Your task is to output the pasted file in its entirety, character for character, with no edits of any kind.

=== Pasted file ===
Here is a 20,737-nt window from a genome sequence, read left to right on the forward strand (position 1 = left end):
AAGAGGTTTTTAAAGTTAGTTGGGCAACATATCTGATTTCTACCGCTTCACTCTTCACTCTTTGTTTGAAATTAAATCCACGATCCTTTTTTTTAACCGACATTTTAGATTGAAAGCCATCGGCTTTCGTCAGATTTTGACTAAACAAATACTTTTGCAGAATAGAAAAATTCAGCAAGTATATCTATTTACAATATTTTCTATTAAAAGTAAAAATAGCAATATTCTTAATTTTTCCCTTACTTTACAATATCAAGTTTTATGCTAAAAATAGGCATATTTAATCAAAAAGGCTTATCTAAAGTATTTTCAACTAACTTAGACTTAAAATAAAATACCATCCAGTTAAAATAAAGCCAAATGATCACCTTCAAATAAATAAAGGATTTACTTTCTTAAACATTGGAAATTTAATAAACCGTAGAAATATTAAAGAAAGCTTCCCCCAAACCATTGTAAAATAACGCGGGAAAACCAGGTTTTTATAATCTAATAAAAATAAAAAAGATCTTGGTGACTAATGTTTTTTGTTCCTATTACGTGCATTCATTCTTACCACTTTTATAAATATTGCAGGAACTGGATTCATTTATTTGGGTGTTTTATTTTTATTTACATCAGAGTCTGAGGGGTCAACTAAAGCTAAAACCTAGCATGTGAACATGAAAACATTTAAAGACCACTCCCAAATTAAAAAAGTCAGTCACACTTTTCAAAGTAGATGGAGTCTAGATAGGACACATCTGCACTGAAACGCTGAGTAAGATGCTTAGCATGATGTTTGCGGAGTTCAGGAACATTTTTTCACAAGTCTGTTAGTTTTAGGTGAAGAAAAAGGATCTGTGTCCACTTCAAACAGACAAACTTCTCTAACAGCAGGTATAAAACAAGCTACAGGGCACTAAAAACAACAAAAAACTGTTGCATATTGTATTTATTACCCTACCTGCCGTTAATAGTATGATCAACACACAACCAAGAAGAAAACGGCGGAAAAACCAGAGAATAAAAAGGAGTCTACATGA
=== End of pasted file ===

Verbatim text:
Here is a 20,737-nt window from a genome sequence, read left to right on the forward strand (position 1 = left end):
AAGAGGTTTTTAAAGTTAGTTGGGCAACATATCTGATTTCTACCGCTTCACTCTTCACTCTTTGTTTGAAATTAAATCCACGATCCTTTTTTTTAACCGACATTTTAGATTGAAAGCCATCGGCTTTCGTCAGATTTTGACTAAACAAATACTTTTGCAGAATAGAAAAATTCAGCAAGTATATCTATTTACAATATTTTCTATTAAAAGTAAAAATAGCAATATTCTTAATTTTTCCCTTACTTTACAATATCAAGTTTTATGCTAAAAATAGGCATATTTAATCAAAAAGGCTTATCTAAAGTATTTTCAACTAACTTAGACTTAAAATAAAATACCATCCAGTTAAAATAAAGCCAAATGATCACCTTCAAATAAATAAAGGATTTACTTTCTTAAACATTGGAAATTTAATAAACCGTAGAAATATTAAAGAAAGCTTCCCCCAAACCATTGTAAAATAACGCGGGAAAACCAGGTTTTTATAATCTAATAAAAATAAAAAAGATCTTGGTGACTAATGTTTTTTGTTCCTATTACGTGCATTCATTCTTACCACTTTTATAAATATTGCAGGAACTGGATTCATTTATTTGGGTGTTTTATTTTTATTTACATCAGAGTCTGAGGGGTCAACTAAAGCTAAAACCTAGCATGTGAACATGAAAACATTTAAAGACCACTCCCAAATTAAAAAAGTCAGTCACACTTTTCAAAGTAGATGGAGTCTAGATAGGACACATCTGCACTGAAACGCTGAGTAAGATGCTTAGCATGATGTTTGCGGAGTTCAGGAACATTTTTTCACAAGTCTGTTAGTTTTAGGTGAAGAAAAAGGATCTGTGTCCACTTCAAACAGACAAACTTCTCTAACAGCAGGTATAAAACAAGCTACAGGGCACTAAAAACAACAAAAAACTGTTGCATATTGTATTTATTACCCTACCTGCCGTTAATAGTATGATCAACACACAACCAAGAAGAAAACGGCGGAAAAACCAGAGAATAAAAAGGAGTCTACATGA